Weakening Dodd-Frank’s Volcker Rule Puts Depositors And Tax Payers At Risk
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MRV Associates

Basel III, Dodd-Frank, Derivatives and Risk-based Supervision Training
The latest by Mayra Rodriguez Valladares:

Weakening Dodd-Frank’s Volcker Rule Puts Depositors And Tax Payers At Risk

The Trump bank deregulatory train is speeding at a breakneck pace.  We have not even gone through a credit cycle to test how well the Volcker Rule would work in an economic downturn, and it has already been gutted, endangering depositors and taxpayers.

Read more here

Other Recent Articles:

Investors Face Intensifying Credit Risks With U.S. High Yield Corporate Bonds
Rising Global Recession Odds Signal More Credit And Market Risks For Financial Institutions
Trump’s Trade Wars Are Hurting Midwest Farmers, Banks, And State Coffers
The Volcker Rule Should Be Strengthened For Big Banks And Made Transparent
Leveraged Loans And Collateralized Loan Obligations Have Significant Capital Implications For Banks

Leveraged Lending and Collateralized Loan Obligation Markets (New!)

US Basel III  

Bank Regulations

Operational Risk Management - A Practical Approach

BCBS 239: Best Practices in Risk Data Aggregation

Counterparty Credit Risk and CVA 

Advanced Risk Management in Financial Institutions

Municipal Bond Market


Will Trade War Be a Bane or Boon to Emerging Markets?
By Ben Hernandez
The U.S.-China trade war has for the most part been a bane to emerging markets (EM) since last summer, but with the Federal Reserve realizing the implications of a protracted tariff tussle, more rate cuts could be a boon to EM as well. How should investors play EM this time around?

Here’s Why Critics Think Changes to the ‘Volcker Rule’ Could Increase Risk and Leave Taxpayers Bailing Out Banks (Again)
By Erik Sherman
Banks are full of "traders under a lot of pressure to make more money," said Valladares. Low and even negative interest rates will make profits harder to find. "Lots of different securities and derivatives will no longer be covered. This will have traders take on more risk. In combination with a very tired economic expansion … I think the timing is terrible."

The bond market may be signaling something worse than a recession: Distrust in America
By Pedro Nicolaci da Costa
President Donald Trump's absolute disregard for institutions, international alliances, the truth and basic principles -- and his ongoing support among a significant swath of the American population -- has the world wondering if the United States is just caught in a temporary fever of newfound autocratic sympathy, or whether this is the start of a potentially more sinister period of political upheaval. And global markets are reacting. While the Dow and S&P's daily gyrations steal the headlines, bonds are Wall Street's sleeping giant. What happens with Treasury notes is often a more relevant indicator of broader economic trends.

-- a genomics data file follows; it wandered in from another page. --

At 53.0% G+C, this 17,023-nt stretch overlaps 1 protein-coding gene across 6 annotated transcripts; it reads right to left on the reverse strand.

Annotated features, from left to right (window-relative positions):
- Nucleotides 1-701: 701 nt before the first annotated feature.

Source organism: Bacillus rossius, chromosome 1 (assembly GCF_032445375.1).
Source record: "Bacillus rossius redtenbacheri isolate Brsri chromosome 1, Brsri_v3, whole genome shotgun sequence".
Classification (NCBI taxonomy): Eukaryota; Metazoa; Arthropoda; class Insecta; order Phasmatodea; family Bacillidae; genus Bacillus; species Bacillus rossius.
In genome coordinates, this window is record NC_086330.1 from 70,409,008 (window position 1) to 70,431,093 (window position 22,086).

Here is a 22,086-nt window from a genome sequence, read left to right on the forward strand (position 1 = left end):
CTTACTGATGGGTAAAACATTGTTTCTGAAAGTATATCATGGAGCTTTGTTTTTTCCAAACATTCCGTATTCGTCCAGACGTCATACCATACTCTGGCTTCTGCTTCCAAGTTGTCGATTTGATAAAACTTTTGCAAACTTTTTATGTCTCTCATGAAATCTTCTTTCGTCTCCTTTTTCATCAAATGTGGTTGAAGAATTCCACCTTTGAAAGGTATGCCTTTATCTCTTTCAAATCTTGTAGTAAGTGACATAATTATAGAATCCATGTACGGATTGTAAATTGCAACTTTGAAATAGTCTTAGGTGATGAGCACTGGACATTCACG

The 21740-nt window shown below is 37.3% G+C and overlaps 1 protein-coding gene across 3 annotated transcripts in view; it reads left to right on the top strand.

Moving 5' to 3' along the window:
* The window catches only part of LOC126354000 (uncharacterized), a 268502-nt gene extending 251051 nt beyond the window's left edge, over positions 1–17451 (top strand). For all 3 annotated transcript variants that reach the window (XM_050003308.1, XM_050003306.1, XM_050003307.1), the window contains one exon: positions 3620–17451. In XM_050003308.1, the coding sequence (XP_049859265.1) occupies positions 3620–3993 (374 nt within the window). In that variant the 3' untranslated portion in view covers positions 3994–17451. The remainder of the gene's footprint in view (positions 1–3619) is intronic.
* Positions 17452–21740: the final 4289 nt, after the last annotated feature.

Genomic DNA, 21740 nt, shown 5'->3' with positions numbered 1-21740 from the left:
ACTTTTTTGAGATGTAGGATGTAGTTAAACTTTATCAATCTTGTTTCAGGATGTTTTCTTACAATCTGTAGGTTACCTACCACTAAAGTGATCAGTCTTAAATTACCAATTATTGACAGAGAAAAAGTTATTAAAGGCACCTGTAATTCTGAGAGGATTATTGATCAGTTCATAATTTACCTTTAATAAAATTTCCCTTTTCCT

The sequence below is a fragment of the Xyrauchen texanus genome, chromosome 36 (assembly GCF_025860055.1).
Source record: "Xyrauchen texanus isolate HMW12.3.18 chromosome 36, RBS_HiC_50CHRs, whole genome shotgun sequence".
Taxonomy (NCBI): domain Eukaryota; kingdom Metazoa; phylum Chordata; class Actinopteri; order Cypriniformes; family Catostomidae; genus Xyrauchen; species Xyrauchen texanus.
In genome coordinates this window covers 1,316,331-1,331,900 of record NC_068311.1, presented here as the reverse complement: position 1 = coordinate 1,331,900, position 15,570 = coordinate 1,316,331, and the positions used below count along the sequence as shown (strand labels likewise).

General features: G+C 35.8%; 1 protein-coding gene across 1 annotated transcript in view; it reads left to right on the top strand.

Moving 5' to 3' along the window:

Can Index Funds Replace an Advisor?
By Lou Carlozo
"There are so many advisors that you can shop around for advisors who charge the least fees," says Mayra Rodriguez Valladares, managing principal at MRV Associates and a bank regulatory and capital markets consultant based in New York. "Always make sure to ask your advisor what he or she invests in to see if they have skin in the game."

The Death of Trading: Why More Big Banks Think the Business Is a Losing Bet
By Rey Mashayekhi
The news last month that Deutsche Bank was axing its global equities trading operations—and cutting roughly one-fifth of its total workforce in the process—shook the banking world to its core. Non-banks like Blackstone and Citadel do not have the capital requirements that the banks do; they’re more nimble, they can hire a lot of people and take on riskier transactions.

Financial regulators stand firm in face of data-hungry BigTech
By Alex Hamilton
BigTech know how to collect data, they know how to parse it, they know how to differentiate between good data and bad data. That data has unbelievable value. These companies know exactly what we like, don't like, what we buy, what our health condition is, what our political views are, and how we're connected to other people. They are in a much better position than the banks when it comes to targeting and selling financial products. They know if we have kids or not, so know what kind of insurance to offer. They know if we’re in college and need loans.

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